Sunghun Lim is an expert in agriculture and applied economics.
The blockade of the Ambassador Bridge at the Windsor-Detroit border as part of the freedom convoy protests could have a significant impact on agribusiness in the U.S.
The impact on trade between the U.S. and Canada and on the supply chain in both countries could be massive, slowing the largest bilateral trading partnership in the world. More than two-thirds of the $511 billion in goods shipped between the U.S. and Canada are transported by road. Canada ranks as the second-largest agricultural trade partner with the U.S. behind China.
An expert in agriculture and applied economics at Texas Tech University is available to explain how the blockade could impact agribusiness and farmers across the U.S.
Sunghun Lim is an assistant professor of agricultural and applied economics in the Davis College of Agricultural Sciences & Natural Resources. His research centers on the intersection between international trade, agricultural development, production and supply chains. His primary research focus is studying how agricultural global value chains and international trade affect national economic outcomes, such as structural transformation, employment, food security and international trade.
Sunghun Lim, assistant professor of agricultural and applied economics, (806) 834-3155 or firstname.lastname@example.org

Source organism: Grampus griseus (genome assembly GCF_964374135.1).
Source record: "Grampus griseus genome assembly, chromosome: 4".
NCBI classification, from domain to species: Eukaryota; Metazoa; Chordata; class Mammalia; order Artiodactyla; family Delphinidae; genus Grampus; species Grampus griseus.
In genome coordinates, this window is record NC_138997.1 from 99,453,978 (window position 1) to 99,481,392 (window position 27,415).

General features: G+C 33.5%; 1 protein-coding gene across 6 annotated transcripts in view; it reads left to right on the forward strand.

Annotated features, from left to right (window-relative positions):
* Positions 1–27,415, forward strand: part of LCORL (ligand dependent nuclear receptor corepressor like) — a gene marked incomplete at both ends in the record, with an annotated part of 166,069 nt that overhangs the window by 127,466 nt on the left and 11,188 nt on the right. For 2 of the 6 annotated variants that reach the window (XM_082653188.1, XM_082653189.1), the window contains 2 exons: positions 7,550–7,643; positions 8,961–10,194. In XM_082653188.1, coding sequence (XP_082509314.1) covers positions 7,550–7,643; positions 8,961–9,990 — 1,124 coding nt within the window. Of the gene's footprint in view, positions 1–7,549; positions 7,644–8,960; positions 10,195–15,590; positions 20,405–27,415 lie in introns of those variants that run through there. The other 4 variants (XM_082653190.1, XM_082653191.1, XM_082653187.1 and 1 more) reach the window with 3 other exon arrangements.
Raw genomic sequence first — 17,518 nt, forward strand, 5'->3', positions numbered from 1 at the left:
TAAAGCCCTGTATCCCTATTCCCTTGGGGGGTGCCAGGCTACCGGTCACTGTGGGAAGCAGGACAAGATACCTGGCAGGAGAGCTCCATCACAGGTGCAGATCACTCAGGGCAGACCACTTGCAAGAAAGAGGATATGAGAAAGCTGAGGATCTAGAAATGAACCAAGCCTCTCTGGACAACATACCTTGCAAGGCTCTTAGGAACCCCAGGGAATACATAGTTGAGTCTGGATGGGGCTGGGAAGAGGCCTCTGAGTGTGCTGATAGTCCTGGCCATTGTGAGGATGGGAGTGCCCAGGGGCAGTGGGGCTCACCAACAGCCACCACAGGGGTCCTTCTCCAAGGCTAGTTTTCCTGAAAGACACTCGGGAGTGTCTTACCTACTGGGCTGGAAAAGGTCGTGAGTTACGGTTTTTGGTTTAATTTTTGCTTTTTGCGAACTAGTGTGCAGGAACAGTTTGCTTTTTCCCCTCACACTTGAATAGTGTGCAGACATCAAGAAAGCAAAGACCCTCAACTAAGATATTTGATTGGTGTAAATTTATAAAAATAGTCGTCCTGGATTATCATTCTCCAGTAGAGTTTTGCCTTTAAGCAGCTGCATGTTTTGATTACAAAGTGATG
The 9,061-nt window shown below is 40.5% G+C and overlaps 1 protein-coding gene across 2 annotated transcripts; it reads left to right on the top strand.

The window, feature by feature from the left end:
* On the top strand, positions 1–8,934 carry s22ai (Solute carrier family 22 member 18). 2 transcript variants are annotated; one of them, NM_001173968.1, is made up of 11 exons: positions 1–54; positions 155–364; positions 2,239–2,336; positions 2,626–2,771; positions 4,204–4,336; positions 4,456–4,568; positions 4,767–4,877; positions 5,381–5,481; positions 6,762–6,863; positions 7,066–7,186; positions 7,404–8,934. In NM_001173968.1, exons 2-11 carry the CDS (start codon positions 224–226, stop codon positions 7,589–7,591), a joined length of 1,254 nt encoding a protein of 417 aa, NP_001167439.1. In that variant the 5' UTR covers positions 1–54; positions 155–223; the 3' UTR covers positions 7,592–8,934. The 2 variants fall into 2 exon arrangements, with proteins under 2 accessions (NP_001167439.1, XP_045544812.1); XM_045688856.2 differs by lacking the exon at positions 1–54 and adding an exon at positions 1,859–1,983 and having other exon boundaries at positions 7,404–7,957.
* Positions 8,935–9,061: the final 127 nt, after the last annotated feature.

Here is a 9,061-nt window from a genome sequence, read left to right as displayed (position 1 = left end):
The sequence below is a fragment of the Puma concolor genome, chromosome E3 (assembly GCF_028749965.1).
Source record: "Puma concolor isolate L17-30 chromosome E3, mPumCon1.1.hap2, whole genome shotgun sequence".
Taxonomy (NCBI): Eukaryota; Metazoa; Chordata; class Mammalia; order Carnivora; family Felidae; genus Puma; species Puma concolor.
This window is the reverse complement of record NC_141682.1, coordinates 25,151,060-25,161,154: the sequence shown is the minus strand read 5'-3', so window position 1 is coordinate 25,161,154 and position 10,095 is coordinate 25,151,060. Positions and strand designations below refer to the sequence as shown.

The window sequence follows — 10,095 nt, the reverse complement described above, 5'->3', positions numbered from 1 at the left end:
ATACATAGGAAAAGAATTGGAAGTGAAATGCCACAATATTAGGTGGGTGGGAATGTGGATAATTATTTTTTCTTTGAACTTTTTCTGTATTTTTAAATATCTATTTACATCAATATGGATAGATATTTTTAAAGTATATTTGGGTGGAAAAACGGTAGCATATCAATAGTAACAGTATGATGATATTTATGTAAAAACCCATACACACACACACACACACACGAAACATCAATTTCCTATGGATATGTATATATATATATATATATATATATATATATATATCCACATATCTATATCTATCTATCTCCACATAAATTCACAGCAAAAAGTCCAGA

- Lim co-authored the article “What the Ambassador Bridge and other ‘freedom convoy' blockades mean for Canada-U.S. trade,” published on The Conversation website.
- “It may appear that border blockades are purely a Canadian political issue, but since
it constitutes a barrier to two-way trade between the U.S. and Canada, it has implications
for both countries. The integrated global supply chain across both countries will
be disrupted, especially for highly perishable agricultural products. Geographically,
border blockades likely have a bigger impact on U.S. farming states with economies
that are highly dependent on exporting to Canada, including North Dakota, Michigan,
Ohio, Oregon, South Dakota and Montana.”
- “Rising inflation in Canada and the U.S., triggered mostly by COVID-19 and climate change disruptions to supply chains, makes border blockades a major concern. If not addressed speedily, blockades will cause food prices to soar even higher given that the rise in general inflation is already expected to significantly impact food prices.”